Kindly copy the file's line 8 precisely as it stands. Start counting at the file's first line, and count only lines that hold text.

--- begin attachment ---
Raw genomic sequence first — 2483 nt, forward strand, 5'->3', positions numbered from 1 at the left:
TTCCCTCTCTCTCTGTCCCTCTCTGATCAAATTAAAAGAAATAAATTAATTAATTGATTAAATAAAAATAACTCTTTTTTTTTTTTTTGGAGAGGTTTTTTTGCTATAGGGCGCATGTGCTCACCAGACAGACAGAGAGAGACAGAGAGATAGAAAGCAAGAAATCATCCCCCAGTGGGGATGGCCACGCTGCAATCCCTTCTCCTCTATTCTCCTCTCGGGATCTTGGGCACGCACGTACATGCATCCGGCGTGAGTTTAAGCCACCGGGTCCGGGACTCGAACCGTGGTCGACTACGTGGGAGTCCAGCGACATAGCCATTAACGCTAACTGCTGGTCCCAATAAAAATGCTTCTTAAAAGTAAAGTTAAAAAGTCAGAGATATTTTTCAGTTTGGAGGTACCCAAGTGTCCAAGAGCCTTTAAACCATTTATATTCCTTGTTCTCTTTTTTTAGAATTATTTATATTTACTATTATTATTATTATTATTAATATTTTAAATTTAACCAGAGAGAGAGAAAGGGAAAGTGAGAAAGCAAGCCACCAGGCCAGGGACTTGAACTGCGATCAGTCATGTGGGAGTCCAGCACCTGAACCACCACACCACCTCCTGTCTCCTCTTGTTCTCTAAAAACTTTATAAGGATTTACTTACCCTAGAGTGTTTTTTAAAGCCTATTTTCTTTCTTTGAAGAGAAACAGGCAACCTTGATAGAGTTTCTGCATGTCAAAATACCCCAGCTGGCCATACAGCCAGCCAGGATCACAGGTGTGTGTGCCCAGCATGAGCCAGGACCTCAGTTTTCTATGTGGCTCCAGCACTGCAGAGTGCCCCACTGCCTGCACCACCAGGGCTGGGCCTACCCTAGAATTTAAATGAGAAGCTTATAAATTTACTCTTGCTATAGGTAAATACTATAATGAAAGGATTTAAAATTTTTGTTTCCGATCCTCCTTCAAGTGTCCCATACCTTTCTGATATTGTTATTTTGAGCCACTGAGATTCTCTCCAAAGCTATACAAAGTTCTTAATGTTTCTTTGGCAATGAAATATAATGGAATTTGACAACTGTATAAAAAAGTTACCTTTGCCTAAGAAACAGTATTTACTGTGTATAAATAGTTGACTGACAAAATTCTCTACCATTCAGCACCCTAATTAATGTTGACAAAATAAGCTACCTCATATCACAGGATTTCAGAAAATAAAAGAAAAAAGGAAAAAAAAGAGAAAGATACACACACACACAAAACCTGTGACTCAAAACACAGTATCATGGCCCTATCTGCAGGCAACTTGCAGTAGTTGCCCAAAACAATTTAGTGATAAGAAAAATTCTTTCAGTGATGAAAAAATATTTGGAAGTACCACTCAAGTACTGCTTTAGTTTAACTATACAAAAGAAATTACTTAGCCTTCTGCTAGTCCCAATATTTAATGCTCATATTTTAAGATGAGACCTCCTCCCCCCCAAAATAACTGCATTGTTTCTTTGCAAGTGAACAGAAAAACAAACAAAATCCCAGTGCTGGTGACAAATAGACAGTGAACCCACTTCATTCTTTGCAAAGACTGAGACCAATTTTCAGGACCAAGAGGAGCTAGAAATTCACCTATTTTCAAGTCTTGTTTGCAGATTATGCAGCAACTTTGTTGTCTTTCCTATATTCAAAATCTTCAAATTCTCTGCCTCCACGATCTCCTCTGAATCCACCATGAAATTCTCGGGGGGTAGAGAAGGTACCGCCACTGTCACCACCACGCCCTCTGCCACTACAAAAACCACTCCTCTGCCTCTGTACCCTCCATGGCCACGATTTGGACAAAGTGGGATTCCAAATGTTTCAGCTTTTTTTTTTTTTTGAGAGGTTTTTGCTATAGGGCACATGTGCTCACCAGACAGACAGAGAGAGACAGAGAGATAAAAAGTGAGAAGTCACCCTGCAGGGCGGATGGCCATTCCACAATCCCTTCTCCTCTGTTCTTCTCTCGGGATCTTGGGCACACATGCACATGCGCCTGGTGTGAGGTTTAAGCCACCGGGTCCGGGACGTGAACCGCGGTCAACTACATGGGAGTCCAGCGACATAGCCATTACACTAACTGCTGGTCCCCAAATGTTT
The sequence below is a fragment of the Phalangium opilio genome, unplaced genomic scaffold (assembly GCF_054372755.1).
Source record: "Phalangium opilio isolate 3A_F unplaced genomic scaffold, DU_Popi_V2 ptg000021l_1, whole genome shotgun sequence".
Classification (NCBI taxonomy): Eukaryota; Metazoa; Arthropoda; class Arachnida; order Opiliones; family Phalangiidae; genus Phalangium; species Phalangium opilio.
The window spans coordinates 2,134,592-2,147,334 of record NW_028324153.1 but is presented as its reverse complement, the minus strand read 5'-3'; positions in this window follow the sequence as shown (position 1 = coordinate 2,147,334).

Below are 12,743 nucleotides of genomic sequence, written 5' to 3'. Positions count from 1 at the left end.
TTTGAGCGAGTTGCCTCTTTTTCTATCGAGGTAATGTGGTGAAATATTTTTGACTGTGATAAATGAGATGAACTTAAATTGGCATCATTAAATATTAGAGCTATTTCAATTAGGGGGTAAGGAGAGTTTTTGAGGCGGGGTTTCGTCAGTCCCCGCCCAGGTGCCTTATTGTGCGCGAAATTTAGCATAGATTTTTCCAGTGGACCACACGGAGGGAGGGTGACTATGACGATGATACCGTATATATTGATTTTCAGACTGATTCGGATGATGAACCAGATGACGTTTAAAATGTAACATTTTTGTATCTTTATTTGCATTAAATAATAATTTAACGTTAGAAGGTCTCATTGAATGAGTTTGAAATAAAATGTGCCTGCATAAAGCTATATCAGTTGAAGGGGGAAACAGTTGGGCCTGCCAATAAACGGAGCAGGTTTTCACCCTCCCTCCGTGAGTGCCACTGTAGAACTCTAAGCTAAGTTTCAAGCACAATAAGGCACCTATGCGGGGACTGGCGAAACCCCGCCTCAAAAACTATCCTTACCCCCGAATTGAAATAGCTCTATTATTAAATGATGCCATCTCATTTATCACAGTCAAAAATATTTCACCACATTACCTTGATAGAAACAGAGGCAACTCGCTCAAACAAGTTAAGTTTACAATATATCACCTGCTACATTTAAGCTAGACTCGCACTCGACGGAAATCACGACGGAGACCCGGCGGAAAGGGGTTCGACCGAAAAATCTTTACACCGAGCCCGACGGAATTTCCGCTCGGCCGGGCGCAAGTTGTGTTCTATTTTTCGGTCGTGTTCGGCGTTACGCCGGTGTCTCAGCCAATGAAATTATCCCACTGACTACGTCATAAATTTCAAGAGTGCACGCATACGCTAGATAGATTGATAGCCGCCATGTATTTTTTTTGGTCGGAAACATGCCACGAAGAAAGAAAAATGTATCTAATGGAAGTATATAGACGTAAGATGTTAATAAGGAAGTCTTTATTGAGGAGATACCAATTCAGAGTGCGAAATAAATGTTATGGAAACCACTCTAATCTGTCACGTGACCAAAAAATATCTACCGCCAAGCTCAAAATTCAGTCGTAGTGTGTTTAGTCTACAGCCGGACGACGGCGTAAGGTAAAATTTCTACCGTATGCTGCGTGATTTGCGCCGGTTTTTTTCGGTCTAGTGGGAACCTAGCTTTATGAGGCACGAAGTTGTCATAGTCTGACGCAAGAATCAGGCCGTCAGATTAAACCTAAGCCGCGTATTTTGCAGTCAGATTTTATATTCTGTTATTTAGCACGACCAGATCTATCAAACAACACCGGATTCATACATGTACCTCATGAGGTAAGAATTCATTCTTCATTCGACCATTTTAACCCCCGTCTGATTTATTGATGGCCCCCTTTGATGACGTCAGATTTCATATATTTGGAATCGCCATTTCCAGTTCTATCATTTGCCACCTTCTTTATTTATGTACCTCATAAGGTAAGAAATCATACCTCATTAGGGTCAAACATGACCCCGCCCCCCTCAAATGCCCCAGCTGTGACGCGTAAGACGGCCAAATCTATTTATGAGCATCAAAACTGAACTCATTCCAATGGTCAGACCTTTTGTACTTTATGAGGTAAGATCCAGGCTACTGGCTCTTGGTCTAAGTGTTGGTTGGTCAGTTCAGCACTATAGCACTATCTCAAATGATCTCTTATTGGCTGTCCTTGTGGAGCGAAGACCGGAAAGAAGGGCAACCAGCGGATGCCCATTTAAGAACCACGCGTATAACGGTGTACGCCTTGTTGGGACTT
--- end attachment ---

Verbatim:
TTTGAGCGAGTTGCCTCTTTTTCTATCGAGGTAATGTGGTGAAATATTTTTGACTGTGATAAATGAGATGAACTTAAATTGGCATCATTAAATATTAGAGCTATTTCAATTAGGGGGTAAGGAGAGTTTTTGAGGCGGGGTTTCGTCAGTCCCCGCCCAGGTGCCTTATTGTGCGCGAAATTTAGCATAGATTTTTCCAGTGGACCACACGGAGGGAGGGTGACTATGACGATGATACCGTATATATTGATTTTCAGACTGATTCGGATGATGAACCAGATGACGTTTAAAATGTAACATTTTTGTATCTTTATTTGCATTAAATAATAATTTAACGTTAGAAGGTCTCATTGAATGAGTTTGAAATAAAATGTGCCTGCATAAAGCTATATCAGTTGAAGGGGGAAACAGTTGGGCCTGCCAATAAACGGAGCAGGTTTTCACCCTCCCTCCGTGAGTGCCACTGTAGAACTCTAAGCTAAGTTTCAAGCACAATAAGGCACCTATGCGGGGACTGGCGAAACCCCGCCTCAAAAACTATCCTTACCCCCGAATTGAAATAGCTCTATTATTAAATGATGCCATCTCATTTATCACAGTCAAAAATATTTCACCACATTACCTTGATAGAAACAGAGGCAACTCGCTCAAACAAGTTAAGTTTACAATATATCACCTGCTACATTTAAGCTAGACTCGCACTCGACGGAAATCACGACGGAGACCCGGCGGAAAGGGGTTCGACCGAAAAATCTTTACACCGAGCCCGACGGAATTTCCGCTCGGCCGGGCGCAAGTTGTGTTCTATTTTTCGGTCGTGTTCGGCGTTACGCCGGTGTCTCAGCCAATGAAATTATCCCACTGACTACGTCATAAATTTCAAGAGTGCACGCATACGCTAGATAGATTGATAGCCGCCATGTATTTTTTTTGGTCGGAAACATGCCACGAAGAAAGAAAAATGTATCTAATGGAAGTATATAGACGTAAGATGTTAATAAGGAAGTCTTTATTGAGGAGATACCAATTCAGAGTGCGAAATAAATGTTATGGAAACCACTCTAATCTGTCACGTGACCAAAAAATATCTACCGCCAAGCTCAAAATTCAGTCGTAGTGTGTTTAGTCTACAGCCGGACGACGGCGTAAGGTAAAATTTCTACCGTATGCTGCGTGATTTGCGCCGGTTTTTTTCGGTCTAGTGGGAACCTAGCTTTATGAGGCACGAAGTTGTCATAGTCTGACGCAAGAATCAGGCCGTCAGATTAAACCTAAGCCGCGTATTTTGCAGTCAGATTTTATATTCTGTTATTTAGCACGACCAGATCTATCAAACAACACCGGATTCATACATGTACCTCATGAGGTAAGAATTCATTCTTCATTCGACCATTTTAACCCCCGTCTGATTTATTGATGGCCCCCTTTGATGACGTCAGATTTCATATATTTGGAATCGCCATTTCCAGTTCTATCATTTGCCACCTTCTTTATTTATGTACCTCATAAGGTAAGAAATCATACCTCATTAGGGTCAAACATGACCCCGCCCCCCTCAAATGCCCCAGCTGTGACGCGTAAGACGGCCAAATCTATTTATGAGCATCAAAACTGAACTCATTCCAATGGTCAGACCTTTTGTACTTTATGAGGTAAGATCCAGGCTACTGGCTCTTGGTCTAAGTGTTGGTTGGTCAGTTCAGCACTATAGCACTATCTCAAATGATCTCTTATTGGCTGTCCTTGTGGAGCGAAGACCGGAAAGAAGGGCAACCAGCGGATGCCCATTTAAGAACCACGCGTATAACGGTGTACGCCTTGTTGGGACTT